Insomnia is the lament of many melancholy poets, but researchers, too, have long observed that lack of sleep can cause deep depression.
Last month, scientists out of Norway analyzed survey data from over 10,000 teenagers and found that those with sleep problems were up to four times more likely to self-harm than their more restful peers. These findings, published in the British Journal of Psychiatry, are the latest addition to what we know about the link between mental health and sleep cycles. Amid debates over competing therapies and pharmaceuticals, scientists are starting to pay more attention to what this connection between sleep and mood tells us about our minds and bodies, and how treating the one affects the other.
DEPRESSION AND INSOMNIA COMMONLY OCCUR TOGETHER, AND THEY COMPOUND EACH OTHER
While depression and insomnia aren’t always bedfellows, they often develop in tandem, with each aggravating the other. Constant exhaustion does no favors for one’s state of mind. On the other end, it’s common for those who are depressed to develop sleep problems and lie awake for hours ruminating.
A causal study is difficult to implement, but an article published in the journal Sleep found that people with insomnia were almost 10 times more likely to develop depression than those who fall asleep as soon as their heads hit the pillow.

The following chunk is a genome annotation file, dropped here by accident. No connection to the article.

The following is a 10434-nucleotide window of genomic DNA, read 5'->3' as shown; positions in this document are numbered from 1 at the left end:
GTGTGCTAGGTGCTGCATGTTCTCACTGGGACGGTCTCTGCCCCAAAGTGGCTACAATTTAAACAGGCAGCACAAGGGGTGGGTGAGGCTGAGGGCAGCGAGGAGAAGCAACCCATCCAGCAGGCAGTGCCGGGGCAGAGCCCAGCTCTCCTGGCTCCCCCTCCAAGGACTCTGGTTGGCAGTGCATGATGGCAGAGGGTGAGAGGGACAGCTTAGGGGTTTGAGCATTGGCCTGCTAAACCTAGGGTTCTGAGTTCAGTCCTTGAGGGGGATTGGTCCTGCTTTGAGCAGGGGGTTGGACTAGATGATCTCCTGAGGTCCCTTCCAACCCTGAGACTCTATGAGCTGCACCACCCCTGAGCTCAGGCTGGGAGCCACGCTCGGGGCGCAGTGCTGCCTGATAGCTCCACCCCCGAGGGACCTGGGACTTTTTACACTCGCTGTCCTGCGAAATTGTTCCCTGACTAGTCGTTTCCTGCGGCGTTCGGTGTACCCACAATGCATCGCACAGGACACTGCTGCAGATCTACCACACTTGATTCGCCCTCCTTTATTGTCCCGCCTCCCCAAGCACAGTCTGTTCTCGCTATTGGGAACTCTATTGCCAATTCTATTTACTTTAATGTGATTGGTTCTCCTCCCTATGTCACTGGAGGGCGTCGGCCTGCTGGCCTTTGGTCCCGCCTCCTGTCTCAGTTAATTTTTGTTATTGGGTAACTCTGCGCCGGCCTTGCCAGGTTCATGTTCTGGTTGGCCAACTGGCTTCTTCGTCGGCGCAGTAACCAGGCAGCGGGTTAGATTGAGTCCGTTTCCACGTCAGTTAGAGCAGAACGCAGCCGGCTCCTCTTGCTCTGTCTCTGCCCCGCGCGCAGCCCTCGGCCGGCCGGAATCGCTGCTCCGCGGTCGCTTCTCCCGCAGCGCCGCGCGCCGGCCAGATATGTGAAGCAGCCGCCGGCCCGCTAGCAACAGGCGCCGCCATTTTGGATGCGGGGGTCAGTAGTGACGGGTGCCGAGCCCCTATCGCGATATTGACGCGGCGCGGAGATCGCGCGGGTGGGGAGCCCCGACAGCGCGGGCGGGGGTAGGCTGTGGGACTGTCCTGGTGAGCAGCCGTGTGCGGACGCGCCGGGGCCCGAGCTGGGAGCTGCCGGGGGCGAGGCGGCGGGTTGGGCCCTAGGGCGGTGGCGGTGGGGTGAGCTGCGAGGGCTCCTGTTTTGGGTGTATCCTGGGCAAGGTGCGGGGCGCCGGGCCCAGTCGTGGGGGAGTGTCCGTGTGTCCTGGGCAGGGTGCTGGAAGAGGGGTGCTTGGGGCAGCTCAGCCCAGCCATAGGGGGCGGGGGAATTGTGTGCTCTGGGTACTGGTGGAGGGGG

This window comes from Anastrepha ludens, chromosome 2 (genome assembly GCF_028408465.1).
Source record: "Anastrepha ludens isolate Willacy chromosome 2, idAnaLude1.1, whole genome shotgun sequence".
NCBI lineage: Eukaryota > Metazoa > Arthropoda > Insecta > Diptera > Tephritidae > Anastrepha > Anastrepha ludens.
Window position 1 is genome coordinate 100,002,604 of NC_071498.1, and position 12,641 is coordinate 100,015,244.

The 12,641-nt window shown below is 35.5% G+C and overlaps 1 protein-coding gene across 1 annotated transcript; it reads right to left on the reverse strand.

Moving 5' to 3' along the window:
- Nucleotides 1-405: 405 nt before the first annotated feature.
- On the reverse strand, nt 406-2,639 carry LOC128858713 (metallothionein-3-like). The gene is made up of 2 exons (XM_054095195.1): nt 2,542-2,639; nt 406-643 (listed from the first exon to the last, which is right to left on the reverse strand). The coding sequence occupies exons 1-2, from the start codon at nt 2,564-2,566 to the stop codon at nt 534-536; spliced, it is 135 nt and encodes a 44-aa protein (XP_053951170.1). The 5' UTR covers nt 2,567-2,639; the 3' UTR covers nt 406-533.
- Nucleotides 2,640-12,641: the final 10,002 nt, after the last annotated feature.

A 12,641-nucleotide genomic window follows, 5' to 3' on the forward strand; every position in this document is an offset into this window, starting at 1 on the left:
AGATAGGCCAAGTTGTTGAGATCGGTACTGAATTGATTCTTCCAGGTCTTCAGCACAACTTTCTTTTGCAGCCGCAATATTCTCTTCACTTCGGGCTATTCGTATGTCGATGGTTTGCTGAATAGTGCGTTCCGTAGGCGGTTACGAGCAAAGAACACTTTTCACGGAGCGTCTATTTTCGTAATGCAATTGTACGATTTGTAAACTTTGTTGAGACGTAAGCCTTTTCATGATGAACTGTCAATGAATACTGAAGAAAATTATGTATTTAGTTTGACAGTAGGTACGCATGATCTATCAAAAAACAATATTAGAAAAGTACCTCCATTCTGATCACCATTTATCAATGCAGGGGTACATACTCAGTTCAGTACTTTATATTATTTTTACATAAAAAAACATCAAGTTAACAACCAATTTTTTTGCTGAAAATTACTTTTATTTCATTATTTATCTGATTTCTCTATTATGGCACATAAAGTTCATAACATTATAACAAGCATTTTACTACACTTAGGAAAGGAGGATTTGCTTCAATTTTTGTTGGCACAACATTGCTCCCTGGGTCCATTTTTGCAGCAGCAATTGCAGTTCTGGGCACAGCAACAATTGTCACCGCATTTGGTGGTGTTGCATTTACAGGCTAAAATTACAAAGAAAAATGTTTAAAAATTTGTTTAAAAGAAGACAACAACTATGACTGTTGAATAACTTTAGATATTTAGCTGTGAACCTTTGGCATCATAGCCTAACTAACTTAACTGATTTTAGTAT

—“Epidemiology of Insomnia, Depression, and Cnxiety,” by DJ Taylor et. al., Sleep, Nov. 2005
MEN AND WOMEN DON'T REACT THE SAME WAY TO LOSS OF SLEEP
In the area of sleep, as in so many others, women get the short end of the stick.
Researchers Roseanne Armitage and Robert Hoffmann conducted a literature review of research on gender, insomnia, and depression. They mostly looked at results from electroencephalograms, or EEGs, that measured electrical activity in the brain during sleep.
In normal sleep situations, EEG readings don’t reveal any major gender differences. But stressful situations, including a lack of sleep, elicit a more pronounced neuroendocrine response in women, probably because of differences in how their brains are organized. This suggests that biological factors may be partly responsible for women being more vulnerable to developing depression and insomnia.
—“Sleep EEG, Depression and Gender,” by Roseanne Armitage and Robert F. Hoffmann, Sleep Medicine Reviews, June 2001